The world-famous Spanish Riding School uses highly trained Lipizzan stallions in public performances that demonstrate classical dressage movements and training.[15] In 1572 the first Spanish Riding Hall was built, during the Austrian Empire, and is the oldest of its kind in the world.[16] The Spanish Riding School, though located in Vienna, Austria, takes its name from the original Spanish heritage of its horses. In 1729 Charles VI commissioned the building of the Winter Riding School in Vienna and in 1735, the building was completed that remains the home of the Spanish Riding School today.[17]

Wartime preservation

The Lipizzans endured several wartime relocations that prevented extinction of the breed. The first came in March 1797 during the War of the First Coalition, when the horses were evacuated from Lipica. During the journey, 16 mares foaled. In November 1797, the horses returned to Lipica, but the stables were in ruins. They were rebuilt, but in 1805, the horses were evacuated again when Napoleon invaded Austria. They remained away from the stud for two years, returning April 1, 1807. However, following the Treaty of Schönbrunn in 1809, the horses were evacuated three more times during the unsettled period in Austria, resulting in the loss of many horses and the destruction of the studbooks covering the years prior to 1700. The horses finally returned to Lipica for good in 1815, where they remained for the rest of the 19th century.[18]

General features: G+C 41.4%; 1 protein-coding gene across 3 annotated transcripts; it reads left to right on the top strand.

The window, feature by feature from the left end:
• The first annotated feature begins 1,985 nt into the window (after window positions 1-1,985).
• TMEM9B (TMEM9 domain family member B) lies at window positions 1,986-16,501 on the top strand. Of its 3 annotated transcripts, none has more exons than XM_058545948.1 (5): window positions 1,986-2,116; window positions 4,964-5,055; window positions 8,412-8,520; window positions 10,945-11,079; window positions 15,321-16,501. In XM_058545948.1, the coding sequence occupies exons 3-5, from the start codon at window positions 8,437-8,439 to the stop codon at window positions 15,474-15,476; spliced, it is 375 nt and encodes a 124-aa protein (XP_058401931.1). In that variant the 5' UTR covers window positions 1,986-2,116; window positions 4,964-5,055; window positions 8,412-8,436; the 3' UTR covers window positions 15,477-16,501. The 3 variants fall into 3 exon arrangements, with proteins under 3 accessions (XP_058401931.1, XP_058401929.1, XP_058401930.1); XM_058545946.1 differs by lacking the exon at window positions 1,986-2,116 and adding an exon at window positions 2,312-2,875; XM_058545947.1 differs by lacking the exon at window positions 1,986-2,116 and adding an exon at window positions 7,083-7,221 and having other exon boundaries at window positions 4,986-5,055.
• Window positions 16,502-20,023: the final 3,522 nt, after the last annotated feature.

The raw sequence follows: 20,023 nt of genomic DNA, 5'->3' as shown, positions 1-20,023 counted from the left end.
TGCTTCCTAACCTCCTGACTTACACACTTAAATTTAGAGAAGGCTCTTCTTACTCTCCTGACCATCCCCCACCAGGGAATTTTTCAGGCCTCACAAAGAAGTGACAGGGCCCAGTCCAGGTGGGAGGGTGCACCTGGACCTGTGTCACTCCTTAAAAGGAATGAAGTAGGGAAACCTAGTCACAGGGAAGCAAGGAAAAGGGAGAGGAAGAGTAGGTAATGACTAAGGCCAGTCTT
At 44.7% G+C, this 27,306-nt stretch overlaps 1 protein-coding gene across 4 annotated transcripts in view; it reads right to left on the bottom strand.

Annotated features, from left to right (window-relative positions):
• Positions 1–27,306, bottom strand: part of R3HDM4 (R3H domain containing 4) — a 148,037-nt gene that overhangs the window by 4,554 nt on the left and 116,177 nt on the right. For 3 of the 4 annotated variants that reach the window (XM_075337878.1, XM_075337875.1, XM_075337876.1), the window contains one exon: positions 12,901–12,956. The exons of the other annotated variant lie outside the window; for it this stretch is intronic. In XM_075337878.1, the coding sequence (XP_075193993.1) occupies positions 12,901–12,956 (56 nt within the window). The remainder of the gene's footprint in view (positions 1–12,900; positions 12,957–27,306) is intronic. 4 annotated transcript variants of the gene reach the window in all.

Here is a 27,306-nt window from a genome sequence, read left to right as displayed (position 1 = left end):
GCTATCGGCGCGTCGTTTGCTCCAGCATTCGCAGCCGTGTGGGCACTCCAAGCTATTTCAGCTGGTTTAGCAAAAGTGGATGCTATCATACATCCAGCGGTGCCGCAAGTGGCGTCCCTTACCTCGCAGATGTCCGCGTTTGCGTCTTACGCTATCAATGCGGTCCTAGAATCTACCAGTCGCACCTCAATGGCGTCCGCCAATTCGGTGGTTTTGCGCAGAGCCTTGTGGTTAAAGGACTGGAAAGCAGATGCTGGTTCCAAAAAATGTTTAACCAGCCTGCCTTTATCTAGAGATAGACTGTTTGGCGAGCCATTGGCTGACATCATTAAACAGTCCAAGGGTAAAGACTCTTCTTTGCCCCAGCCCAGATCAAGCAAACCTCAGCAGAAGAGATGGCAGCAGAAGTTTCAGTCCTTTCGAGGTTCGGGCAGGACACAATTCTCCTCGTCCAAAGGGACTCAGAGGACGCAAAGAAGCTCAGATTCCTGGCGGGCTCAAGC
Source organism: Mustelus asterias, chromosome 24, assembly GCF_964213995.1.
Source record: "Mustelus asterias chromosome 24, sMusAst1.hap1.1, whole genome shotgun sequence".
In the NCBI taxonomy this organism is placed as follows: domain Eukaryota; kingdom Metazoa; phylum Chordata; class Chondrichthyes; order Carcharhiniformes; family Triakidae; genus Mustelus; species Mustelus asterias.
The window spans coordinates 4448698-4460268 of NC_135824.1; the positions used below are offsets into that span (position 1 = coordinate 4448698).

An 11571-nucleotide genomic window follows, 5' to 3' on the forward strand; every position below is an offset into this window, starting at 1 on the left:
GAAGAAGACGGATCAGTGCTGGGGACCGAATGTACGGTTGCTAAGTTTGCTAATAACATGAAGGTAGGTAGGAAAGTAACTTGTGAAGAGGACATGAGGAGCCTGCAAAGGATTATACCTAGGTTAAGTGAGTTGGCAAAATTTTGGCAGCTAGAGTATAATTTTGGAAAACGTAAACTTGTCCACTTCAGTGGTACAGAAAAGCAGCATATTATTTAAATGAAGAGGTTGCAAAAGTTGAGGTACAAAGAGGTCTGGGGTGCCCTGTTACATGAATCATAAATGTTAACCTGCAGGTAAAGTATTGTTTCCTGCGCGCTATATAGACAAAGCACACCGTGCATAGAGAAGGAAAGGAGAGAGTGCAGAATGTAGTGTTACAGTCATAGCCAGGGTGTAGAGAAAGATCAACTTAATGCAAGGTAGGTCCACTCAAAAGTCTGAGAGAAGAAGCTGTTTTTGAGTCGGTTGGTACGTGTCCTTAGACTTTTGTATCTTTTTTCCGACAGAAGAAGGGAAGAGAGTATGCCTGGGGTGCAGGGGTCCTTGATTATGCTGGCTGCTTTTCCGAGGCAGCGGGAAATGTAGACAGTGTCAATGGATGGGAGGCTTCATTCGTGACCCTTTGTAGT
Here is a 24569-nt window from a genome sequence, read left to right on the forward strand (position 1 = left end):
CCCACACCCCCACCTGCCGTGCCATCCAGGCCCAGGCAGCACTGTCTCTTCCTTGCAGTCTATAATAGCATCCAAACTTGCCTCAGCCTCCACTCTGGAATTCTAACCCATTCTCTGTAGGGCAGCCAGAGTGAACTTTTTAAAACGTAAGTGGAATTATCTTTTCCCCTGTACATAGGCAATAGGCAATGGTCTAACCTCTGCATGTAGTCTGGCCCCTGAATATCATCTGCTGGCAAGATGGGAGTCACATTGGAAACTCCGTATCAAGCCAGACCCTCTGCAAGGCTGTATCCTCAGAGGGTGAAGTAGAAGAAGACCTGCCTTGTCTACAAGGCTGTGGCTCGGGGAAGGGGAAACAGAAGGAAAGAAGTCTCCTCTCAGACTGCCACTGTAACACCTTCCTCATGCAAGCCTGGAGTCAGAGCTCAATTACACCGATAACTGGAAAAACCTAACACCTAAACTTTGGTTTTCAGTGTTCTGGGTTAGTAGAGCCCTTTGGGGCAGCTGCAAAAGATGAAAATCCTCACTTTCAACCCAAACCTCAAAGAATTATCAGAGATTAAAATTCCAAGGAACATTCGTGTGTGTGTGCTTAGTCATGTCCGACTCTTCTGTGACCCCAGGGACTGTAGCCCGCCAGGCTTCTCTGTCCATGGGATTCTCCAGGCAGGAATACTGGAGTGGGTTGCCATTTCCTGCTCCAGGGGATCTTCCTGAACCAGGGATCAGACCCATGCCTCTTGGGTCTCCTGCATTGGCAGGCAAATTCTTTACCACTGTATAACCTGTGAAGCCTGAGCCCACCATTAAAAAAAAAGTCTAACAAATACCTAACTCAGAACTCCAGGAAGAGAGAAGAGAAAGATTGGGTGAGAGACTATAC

The first evacuation of the 20th century occurred in 1915 when the horses were evacuated from Lipica due to World War I and placed at Laxenburg and Kladrub.[19] Following the war, the Austro-Hungarian Empire was broken up, with Lipica becoming part of Italy. Thus, the animals were divided up between several different studs in the new postwar nations of Austria, Italy, Hungary, Czechoslovakia, Romania and Yugoslovia. The nation of Austria kept the stallions of the Spanish Riding School and some breeding stock.[19] By 1920, the Austrian breeding stock was consolidated at Piber.[20]

During World War II, the high command of Nazi Germany transferred most of Europe's Lipizzan breeding stock to Hostau, Czechoslovakia.[19] The breeding stock was taken from Piber in 1942,[20] and additional mares and foals from other European nations arrived in 1943.[19] The stallions of the Spanish Riding School were evacuated to St. Martins, Austria from Vienna in January 1945, when bombing raids neared the city and the head of the Spanish Riding School, Colonel Alois Podhajsky, feared the horses were in danger of being destroyed.[21] By spring of 1945, the horses at Hostau were in danger from the advancing Soviet army, which might have slaughtered the animals for horse meat had it captured the facility.[21]